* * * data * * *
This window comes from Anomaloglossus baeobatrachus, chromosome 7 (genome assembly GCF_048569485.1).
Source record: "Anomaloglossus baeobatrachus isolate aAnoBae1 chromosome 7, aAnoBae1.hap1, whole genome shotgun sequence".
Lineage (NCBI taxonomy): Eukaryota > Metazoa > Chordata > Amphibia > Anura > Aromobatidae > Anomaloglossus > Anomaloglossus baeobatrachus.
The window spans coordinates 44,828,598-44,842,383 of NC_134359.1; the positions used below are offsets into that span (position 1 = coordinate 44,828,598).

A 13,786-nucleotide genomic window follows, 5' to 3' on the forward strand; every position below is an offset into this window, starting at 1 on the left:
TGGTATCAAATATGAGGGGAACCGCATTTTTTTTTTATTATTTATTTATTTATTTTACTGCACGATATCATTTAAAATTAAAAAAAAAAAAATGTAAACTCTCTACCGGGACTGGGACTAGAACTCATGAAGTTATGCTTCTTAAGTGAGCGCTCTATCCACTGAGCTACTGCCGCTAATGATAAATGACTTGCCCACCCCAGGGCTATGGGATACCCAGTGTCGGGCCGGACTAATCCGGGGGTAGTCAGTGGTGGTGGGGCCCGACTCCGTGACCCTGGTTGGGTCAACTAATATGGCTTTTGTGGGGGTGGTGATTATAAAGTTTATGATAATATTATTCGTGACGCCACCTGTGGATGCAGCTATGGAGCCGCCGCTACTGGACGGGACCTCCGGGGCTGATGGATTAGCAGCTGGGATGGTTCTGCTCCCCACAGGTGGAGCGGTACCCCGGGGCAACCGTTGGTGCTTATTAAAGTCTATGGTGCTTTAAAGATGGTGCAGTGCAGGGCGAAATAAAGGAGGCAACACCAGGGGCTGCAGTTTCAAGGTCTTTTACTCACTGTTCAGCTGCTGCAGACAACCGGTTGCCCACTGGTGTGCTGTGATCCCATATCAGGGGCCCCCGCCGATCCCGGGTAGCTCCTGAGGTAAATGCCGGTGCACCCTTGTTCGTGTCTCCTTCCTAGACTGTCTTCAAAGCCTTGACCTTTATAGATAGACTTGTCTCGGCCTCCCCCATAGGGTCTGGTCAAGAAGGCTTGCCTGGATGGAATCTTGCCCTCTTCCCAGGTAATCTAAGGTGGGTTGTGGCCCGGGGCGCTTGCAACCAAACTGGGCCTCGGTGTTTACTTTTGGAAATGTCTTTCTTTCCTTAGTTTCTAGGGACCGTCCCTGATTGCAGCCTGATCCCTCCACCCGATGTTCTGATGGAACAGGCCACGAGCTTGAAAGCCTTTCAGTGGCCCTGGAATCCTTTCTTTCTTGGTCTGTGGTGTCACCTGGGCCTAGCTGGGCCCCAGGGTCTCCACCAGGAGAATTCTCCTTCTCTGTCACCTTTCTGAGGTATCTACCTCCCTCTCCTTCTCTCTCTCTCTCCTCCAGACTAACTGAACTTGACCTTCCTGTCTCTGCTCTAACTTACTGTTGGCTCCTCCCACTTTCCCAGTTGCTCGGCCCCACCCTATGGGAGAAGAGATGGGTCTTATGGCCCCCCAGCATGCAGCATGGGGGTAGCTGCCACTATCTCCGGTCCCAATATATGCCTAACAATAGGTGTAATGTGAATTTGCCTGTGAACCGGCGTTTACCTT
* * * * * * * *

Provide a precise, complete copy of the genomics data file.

This window comes from Anomaloglossus baeobatrachus, chromosome 7 (genome assembly GCF_048569485.1).
Source record: "Anomaloglossus baeobatrachus isolate aAnoBae1 chromosome 7, aAnoBae1.hap1, whole genome shotgun sequence".
Lineage (NCBI taxonomy): Eukaryota > Metazoa > Chordata > Amphibia > Anura > Aromobatidae > Anomaloglossus > Anomaloglossus baeobatrachus.
The window spans coordinates 44,828,598-44,842,383 of NC_134359.1; the positions used below are offsets into that span (position 1 = coordinate 44,828,598).

A 13,786-nucleotide genomic window follows, 5' to 3' on the forward strand; every position below is an offset into this window, starting at 1 on the left:
TGGTATCAAATATGAGGGGAACCGCATTTTTTTTTTATTATTTATTTATTTATTTTACTGCACGATATCATTTAAAATTAAAAAAAAAAAAATGTAAACTCTCTACCGGGACTGGGACTAGAACTCATGAAGTTATGCTTCTTAAGTGAGCGCTCTATCCACTGAGCTACTGCCGCTAATGATAAATGACTTGCCCACCCCAGGGCTATGGGATACCCAGTGTCGGGCCGGACTAATCCGGGGGTAGTCAGTGGTGGTGGGGCCCGACTCCGTGACCCTGGTTGGGTCAACTAATATGGCTTTTGTGGGGGTGGTGATTATAAAGTTTATGATAATATTATTCGTGACGCCACCTGTGGATGCAGCTATGGAGCCGCCGCTACTGGACGGGACCTCCGGGGCTGATGGATTAGCAGCTGGGATGGTTCTGCTCCCCACAGGTGGAGCGGTACCCCGGGGCAACCGTTGGTGCTTATTAAAGTCTATGGTGCTTTAAAGATGGTGCAGTGCAGGGCGAAATAAAGGAGGCAACACCAGGGGCTGCAGTTTCAAGGTCTTTTACTCACTGTTCAGCTGCTGCAGACAACCGGTTGCCCACTGGTGTGCTGTGATCCCATATCAGGGGCCCCCGCCGATCCCGGGTAGCTCCTGAGGTAAATGCCGGTGCACCCTTGTTCGTGTCTCCTTCCTAGACTGTCTTCAAAGCCTTGACCTTTATAGATAGACTTGTCTCGGCCTCCCCCATAGGGTCTGGTCAAGAAGGCTTGCCTGGATGGAATCTTGCCCTCTTCCCAGGTAATCTAAGGTGGGTTGTGGCCCGGGGCGCTTGCAACCAAACTGGGCCTCGGTGTTTACTTTTGGAAATGTCTTTCTTTCCTTAGTTTCTAGGGACCGTCCCTGATTGCAGCCTGATCCCTCCACCCGATGTTCTGATGGAACAGGCCACGAGCTTGAAAGCCTTTCAGTGGCCCTGGAATCCTTTCTTTCTTGGTCTGTGGTGTCACCTGGGCCTAGCTGGGCCCCAGGGTCTCCACCAGGAGAATTCTCCTTCTCTGTCACCTTTCTGAGGTATCTACCTCCCTCTCCTTCTCTCTCTCTCTCCTCCAGACTAACTGAACTTGACCTTCCTGTCTCTGCTCTAACTTACTGTTGGCTCCTCCCACTTTCCCAGTTGCTCGGCCCCACCCTATGGGAGAAGAGATGGGTCTTATGGCCCCCCAGCATGCAGCATGGGGGTAGCTGCCACTATCTCCGGTCCCAATATATGCCTAACAATAGGTGTAATGTGAATTTGCCTGTGAACCGGCGTTTACCTT